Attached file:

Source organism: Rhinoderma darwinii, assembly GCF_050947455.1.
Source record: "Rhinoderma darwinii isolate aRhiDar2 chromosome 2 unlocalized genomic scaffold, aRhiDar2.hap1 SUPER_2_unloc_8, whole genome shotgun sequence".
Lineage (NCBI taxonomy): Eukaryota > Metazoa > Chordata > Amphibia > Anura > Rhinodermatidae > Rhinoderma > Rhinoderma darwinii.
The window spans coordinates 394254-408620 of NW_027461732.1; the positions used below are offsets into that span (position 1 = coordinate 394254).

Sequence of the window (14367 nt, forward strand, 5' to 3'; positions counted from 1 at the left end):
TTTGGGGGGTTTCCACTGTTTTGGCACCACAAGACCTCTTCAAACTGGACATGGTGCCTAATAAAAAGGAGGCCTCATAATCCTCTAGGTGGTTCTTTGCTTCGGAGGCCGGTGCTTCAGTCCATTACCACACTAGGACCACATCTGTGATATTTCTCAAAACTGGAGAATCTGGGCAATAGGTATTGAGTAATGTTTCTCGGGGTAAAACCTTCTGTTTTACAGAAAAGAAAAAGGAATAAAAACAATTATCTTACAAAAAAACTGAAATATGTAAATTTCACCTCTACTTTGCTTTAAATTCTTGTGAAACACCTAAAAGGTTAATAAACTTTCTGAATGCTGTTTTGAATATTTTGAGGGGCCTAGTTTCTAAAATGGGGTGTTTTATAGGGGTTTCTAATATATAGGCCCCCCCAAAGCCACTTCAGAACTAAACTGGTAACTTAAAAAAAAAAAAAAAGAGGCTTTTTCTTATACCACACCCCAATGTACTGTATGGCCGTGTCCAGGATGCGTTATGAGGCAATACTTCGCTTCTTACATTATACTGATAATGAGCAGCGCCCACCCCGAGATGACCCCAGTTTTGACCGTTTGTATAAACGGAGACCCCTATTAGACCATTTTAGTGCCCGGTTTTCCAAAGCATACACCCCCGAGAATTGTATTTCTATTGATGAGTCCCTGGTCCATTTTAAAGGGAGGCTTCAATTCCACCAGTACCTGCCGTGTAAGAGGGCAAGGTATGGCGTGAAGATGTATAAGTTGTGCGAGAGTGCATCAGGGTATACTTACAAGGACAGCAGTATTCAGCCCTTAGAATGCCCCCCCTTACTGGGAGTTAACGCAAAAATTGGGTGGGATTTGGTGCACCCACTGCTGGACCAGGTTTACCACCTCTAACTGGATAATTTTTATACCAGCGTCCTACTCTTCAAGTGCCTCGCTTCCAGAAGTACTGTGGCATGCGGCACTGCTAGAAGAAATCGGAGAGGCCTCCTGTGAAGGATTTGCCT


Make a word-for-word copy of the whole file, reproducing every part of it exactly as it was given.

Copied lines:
Source organism: Rhinoderma darwinii, assembly GCF_050947455.1.
Source record: "Rhinoderma darwinii isolate aRhiDar2 chromosome 2 unlocalized genomic scaffold, aRhiDar2.hap1 SUPER_2_unloc_8, whole genome shotgun sequence".
Lineage (NCBI taxonomy): Eukaryota > Metazoa > Chordata > Amphibia > Anura > Rhinodermatidae > Rhinoderma > Rhinoderma darwinii.
The window spans coordinates 394254-408620 of NW_027461732.1; the positions used below are offsets into that span (position 1 = coordinate 394254).

Sequence of the window (14367 nt, forward strand, 5' to 3'; positions counted from 1 at the left end):
TTTGGGGGGTTTCCACTGTTTTGGCACCACAAGACCTCTTCAAACTGGACATGGTGCCTAATAAAAAGGAGGCCTCATAATCCTCTAGGTGGTTCTTTGCTTCGGAGGCCGGTGCTTCAGTCCATTACCACACTAGGACCACATCTGTGATATTTCTCAAAACTGGAGAATCTGGGCAATAGGTATTGAGTAATGTTTCTCGGGGTAAAACCTTCTGTTTTACAGAAAAGAAAAAGGAATAAAAACAATTATCTTACAAAAAAACTGAAATATGTAAATTTCACCTCTACTTTGCTTTAAATTCTTGTGAAACACCTAAAAGGTTAATAAACTTTCTGAATGCTGTTTTGAATATTTTGAGGGGCCTAGTTTCTAAAATGGGGTGTTTTATAGGGGTTTCTAATATATAGGCCCCCCCAAAGCCACTTCAGAACTAAACTGGTAACTTAAAAAAAAAAAAAAAGAGGCTTTTTCTTATACCACACCCCAATGTACTGTATGGCCGTGTCCAGGATGCGTTATGAGGCAATACTTCGCTTCTTACATTATACTGATAATGAGCAGCGCCCACCCCGAGATGACCCCAGTTTTGACCGTTTGTATAAACGGAGACCCCTATTAGACCATTTTAGTGCCCGGTTTTCCAAAGCATACACCCCCGAGAATTGTATTTCTATTGATGAGTCCCTGGTCCATTTTAAAGGGAGGCTTCAATTCCACCAGTACCTGCCGTGTAAGAGGGCAAGGTATGGCGTGAAGATGTATAAGTTGTGCGAGAGTGCATCAGGGTATACTTACAAGGACAGCAGTATTCAGCCCTTAGAATGCCCCCCCTTACTGGGAGTTAACGCAAAAATTGGGTGGGATTTGGTGCACCCACTGCTGGACCAGGTTTACCACCTCTAACTGGATAATTTTTATACCAGCGTCCTACTCTTCAAGTGCCTCGCTTCCAGAAGTACTGTGGCATGCGGCACTGCTAGAAGAAATCGGAGAGGCCTCCTGTGAAGGATTTGCCT